How many years can a legislator serve now?
Currently, members of the General Assembly can serve a total of 16 years. They can serve all 16 years in the Senate or House of Representatives or any combination of the two.
There are some exceptions to this 16-year limit:
• A member who completes his or her 16th year of service during a term in which he or she has already been elected may serve until the completion of that term. This can create a scenario where a current legislator serves 18 to 20 years.
• Years for which a member who is serving a partial legislative term as the result of a special election called by the governor to flll a vacancy are not included in the calculation of total years.
• A two-year term served as a result of apportionment of the Senate is not included in the calculation of total years allowed. Apportionment is the process of redrawing the boundaries of an area that is represented by a state representative and senator to ensure that each legislator represents roughly the same number of people. This process occurs after a federal census.
How many years is a single term?
The length of a single term would not change under this proposal. Senators would still be elected to four-year terms; representatives would still be elected to two-year terms.
What do supporters say?
• For those who want to run government like a business, most business do not fire their board of directors or their management team every six, eight or 10 years.
• The amendment gives someone time to become experienced and to become effective while still accomplishing the goal of keeping term limits short enough that we get new blood.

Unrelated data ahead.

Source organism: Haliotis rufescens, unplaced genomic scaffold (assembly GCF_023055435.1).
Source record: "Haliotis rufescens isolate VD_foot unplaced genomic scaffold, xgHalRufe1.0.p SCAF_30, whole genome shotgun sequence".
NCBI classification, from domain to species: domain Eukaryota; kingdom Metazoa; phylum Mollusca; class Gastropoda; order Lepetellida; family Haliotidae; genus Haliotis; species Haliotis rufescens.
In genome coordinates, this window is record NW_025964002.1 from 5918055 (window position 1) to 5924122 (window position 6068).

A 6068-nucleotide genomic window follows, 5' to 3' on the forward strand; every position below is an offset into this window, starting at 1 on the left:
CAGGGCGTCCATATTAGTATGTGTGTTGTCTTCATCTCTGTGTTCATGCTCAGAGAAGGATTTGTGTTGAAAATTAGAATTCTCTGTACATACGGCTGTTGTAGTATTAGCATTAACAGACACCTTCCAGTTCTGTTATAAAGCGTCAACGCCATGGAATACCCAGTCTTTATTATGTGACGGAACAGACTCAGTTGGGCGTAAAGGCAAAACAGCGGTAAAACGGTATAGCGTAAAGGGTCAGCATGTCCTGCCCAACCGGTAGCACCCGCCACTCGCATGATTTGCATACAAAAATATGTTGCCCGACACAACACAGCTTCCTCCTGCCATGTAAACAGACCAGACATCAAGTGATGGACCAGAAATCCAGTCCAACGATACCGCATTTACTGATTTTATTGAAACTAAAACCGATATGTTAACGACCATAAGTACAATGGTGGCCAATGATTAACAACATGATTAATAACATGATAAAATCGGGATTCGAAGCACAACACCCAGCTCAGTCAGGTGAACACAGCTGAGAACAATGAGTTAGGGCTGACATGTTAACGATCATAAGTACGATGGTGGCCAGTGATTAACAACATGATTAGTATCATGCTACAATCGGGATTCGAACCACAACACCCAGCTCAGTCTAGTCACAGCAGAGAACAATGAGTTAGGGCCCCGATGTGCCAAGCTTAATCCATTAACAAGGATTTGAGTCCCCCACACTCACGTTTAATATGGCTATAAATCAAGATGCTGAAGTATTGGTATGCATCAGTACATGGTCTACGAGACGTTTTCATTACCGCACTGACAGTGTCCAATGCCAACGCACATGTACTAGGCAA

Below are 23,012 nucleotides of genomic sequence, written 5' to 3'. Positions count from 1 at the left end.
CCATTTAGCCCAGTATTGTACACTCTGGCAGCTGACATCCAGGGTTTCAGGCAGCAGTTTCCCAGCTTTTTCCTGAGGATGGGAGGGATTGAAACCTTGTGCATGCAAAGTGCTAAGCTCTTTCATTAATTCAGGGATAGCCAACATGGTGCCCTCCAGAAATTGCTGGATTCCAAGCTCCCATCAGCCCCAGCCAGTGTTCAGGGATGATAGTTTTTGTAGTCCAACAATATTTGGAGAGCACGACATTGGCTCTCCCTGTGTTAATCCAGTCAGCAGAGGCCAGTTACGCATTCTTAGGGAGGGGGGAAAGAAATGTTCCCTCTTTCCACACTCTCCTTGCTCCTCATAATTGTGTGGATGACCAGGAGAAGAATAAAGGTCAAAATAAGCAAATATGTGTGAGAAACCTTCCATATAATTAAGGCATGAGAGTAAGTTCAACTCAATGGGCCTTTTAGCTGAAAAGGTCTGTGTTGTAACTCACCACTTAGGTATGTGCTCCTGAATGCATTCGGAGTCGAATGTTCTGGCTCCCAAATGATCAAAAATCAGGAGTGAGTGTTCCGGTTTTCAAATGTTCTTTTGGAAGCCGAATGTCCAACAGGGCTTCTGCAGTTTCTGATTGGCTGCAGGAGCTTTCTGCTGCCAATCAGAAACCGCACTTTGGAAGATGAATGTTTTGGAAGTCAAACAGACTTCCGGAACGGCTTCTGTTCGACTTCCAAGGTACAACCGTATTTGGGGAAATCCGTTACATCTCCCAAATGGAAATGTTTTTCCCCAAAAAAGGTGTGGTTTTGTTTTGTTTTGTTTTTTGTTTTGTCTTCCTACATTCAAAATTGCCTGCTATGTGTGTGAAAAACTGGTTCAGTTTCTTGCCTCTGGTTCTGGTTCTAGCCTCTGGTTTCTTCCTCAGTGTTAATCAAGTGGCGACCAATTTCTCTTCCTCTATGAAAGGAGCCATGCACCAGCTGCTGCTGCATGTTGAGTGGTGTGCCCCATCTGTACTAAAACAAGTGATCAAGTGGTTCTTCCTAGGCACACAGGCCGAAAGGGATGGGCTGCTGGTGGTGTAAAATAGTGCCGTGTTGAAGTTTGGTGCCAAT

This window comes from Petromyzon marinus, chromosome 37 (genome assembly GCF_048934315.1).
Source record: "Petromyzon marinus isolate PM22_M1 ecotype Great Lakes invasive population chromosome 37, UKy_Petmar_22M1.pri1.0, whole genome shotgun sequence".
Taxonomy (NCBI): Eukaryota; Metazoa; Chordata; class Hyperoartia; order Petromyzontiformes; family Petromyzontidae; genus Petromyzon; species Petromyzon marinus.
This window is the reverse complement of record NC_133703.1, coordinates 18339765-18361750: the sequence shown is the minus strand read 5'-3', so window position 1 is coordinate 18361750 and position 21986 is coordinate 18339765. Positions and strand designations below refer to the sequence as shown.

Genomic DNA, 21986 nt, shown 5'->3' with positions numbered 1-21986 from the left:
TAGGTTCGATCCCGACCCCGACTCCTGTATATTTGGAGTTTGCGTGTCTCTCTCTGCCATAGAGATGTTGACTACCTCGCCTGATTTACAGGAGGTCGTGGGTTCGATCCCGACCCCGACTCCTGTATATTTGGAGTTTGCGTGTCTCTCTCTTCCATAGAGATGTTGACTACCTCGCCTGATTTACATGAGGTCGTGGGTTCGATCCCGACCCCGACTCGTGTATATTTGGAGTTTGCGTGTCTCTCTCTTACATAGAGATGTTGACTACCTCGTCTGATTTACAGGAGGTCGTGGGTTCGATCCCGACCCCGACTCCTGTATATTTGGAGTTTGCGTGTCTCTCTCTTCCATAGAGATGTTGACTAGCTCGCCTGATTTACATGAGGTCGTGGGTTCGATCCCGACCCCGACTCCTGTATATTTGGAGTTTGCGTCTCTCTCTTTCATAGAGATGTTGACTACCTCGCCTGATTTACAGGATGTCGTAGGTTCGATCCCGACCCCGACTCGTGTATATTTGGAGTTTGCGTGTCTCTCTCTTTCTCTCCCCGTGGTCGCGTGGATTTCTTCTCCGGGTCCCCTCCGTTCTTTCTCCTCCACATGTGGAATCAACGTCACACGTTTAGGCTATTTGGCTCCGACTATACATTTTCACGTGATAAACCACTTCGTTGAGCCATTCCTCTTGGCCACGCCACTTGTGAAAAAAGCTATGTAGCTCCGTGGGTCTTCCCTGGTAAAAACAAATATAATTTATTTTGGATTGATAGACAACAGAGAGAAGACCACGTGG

• For those that are worried that this would create lifetime legislators, we know from experience in states with similar provisions allowing lawmakers to return to serve, only 5% of lawmakers returned. What we’re trying to do – with a requirement to sit out four years rather than 2 – we’re trying to take away the incumbent advantage because there definitely is one.
What do opponents say?
• This term limit amendment is actually a term extender because it allows current legislators, after serving the currently allowable 16 years, to sit out four years and run to serve 12 more years.
• The amendment removes the current lifetime limit, allowing politicians to return to office after just four years out.
• I just prefer that issues like that come from the voters as opposed to legislators trying to do it at this point.
• Legislators could have used the ballot title to tell voters what the amendment does, but chose not to. They could have told voters that this amendment will enable legislators to serve 10 years on and off for the rest of their lives. Or that the new 12 consecutive year limit doesn’t apply to themselves until they’ve maxed out current term limits. 16 years on, 4 off, 12 on means they can serve 28 of 32 years. For senators, it would be 22-4 12, which would be 34 of 38 years. 38 years in the legislature with a single 4-year break.